Unfortunately, the sex of monarch larvae can be determined only in dissection - so you probably don't want to know that badly
However, for your information, male monarch caterpillars will have a testis located in the 6th abdominal segment, dorsal to the gut. If you have a last instar male caterpillar, the testis will appear as two bright red or pink sacs (though often they appear to be one sac).
Sexing monarch pupae is another matter and is pretty easy with a keen eye or a magnifying glass. Surrounding the cremaster (the structure from which the pupa hangs) are a series of rings, called abdominal sternites. Within the first ring (9th abdominal sternite) are several paired black dots next to the cremaster; turn the pupa so that you are looking at these dots. If the monarch is a female, the ring adjacent to the 9th sternite will have a line dissecting it; this line (indicated by the arrow on the diagram below) will be centered between the pairs of dots. Male monarch pupae do not have this line.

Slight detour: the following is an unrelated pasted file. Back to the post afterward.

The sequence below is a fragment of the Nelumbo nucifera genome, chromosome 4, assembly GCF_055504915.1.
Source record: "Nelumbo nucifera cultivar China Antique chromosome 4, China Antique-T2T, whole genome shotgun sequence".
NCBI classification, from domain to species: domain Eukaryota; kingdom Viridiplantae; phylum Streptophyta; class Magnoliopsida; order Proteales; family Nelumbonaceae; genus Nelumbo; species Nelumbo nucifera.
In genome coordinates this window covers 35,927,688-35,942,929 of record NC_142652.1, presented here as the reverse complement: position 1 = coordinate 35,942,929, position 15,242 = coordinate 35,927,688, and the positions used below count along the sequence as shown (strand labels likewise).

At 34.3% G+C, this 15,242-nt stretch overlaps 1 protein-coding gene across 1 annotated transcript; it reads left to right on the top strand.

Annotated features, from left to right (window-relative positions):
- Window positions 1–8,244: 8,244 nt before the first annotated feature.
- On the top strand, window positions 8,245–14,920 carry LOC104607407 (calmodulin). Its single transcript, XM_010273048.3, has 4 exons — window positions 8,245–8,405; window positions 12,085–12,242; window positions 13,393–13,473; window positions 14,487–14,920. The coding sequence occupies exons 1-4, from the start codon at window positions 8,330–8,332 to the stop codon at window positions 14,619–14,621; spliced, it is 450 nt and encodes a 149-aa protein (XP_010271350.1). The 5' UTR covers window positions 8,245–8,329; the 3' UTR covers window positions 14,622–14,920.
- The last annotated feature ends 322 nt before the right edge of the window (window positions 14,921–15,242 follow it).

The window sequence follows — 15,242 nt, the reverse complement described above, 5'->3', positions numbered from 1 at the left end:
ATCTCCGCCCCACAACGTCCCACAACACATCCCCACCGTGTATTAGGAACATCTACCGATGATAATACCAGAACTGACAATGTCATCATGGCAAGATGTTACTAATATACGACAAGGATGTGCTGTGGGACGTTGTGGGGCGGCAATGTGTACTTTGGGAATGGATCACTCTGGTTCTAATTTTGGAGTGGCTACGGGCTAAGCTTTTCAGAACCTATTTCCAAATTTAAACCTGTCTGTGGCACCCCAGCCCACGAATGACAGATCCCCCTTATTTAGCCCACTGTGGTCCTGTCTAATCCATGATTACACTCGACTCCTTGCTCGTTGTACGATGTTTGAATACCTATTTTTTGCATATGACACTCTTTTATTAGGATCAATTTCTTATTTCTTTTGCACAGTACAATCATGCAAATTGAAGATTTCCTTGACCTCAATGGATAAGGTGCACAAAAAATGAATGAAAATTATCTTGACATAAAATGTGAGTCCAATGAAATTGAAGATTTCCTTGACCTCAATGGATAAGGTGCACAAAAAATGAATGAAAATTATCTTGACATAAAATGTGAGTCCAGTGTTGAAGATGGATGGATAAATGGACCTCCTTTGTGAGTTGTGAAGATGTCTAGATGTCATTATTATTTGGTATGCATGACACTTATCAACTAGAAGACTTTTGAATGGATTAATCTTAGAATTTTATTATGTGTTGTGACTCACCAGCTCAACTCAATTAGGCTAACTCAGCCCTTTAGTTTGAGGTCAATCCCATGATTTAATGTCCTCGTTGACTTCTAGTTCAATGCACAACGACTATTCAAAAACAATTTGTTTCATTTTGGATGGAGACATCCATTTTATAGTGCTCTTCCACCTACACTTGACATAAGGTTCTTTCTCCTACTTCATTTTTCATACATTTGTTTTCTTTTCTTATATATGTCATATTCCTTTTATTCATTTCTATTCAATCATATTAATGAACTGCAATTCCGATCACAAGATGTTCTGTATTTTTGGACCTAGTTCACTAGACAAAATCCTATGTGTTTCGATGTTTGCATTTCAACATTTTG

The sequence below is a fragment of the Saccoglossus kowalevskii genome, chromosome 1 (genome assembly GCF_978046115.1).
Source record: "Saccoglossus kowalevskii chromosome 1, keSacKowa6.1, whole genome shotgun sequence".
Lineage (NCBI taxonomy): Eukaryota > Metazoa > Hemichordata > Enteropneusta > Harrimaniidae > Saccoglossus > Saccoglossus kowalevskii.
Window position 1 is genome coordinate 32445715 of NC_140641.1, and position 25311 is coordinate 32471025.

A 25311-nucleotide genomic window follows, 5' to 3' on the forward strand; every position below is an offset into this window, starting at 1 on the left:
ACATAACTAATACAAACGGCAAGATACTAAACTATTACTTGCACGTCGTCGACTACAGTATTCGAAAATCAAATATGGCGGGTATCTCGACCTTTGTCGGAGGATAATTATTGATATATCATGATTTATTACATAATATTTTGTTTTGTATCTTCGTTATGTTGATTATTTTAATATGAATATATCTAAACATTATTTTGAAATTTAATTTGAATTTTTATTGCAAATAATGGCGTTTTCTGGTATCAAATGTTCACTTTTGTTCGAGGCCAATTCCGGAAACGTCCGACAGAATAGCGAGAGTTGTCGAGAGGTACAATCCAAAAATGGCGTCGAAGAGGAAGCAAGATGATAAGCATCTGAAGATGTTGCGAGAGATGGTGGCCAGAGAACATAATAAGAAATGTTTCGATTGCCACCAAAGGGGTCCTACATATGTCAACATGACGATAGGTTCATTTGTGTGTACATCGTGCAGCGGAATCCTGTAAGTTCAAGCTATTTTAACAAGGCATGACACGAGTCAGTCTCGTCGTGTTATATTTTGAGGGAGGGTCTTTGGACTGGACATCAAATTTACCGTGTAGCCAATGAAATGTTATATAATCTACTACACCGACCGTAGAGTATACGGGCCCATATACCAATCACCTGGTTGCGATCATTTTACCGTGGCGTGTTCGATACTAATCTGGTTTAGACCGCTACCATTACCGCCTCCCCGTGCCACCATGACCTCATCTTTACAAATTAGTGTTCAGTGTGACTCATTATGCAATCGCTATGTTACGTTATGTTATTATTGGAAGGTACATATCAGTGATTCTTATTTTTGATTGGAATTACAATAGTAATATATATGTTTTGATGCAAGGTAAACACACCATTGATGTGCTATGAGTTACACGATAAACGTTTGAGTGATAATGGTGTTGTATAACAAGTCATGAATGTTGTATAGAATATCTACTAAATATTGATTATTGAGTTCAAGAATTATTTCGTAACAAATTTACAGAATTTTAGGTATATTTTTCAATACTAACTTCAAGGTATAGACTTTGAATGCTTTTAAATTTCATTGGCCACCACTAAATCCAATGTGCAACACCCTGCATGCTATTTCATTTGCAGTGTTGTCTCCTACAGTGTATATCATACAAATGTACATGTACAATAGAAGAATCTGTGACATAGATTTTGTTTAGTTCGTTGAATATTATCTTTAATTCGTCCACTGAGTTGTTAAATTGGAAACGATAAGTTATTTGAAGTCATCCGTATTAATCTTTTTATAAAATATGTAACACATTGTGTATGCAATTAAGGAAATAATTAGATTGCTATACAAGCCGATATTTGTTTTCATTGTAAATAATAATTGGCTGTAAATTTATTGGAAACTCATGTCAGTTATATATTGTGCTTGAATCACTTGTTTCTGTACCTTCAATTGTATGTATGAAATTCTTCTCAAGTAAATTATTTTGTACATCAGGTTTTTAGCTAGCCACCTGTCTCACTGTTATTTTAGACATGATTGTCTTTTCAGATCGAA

Diagram taken from Hughes, P. R., C. D. Radke, and J. A. A. Renwick. 1993. A Simple, Low-Input Method for Continuous Laboratory Rearing of the Monarch Butterfly (Lepidoptera: Danaidae) for Research. American Entomologist 39: 109-111.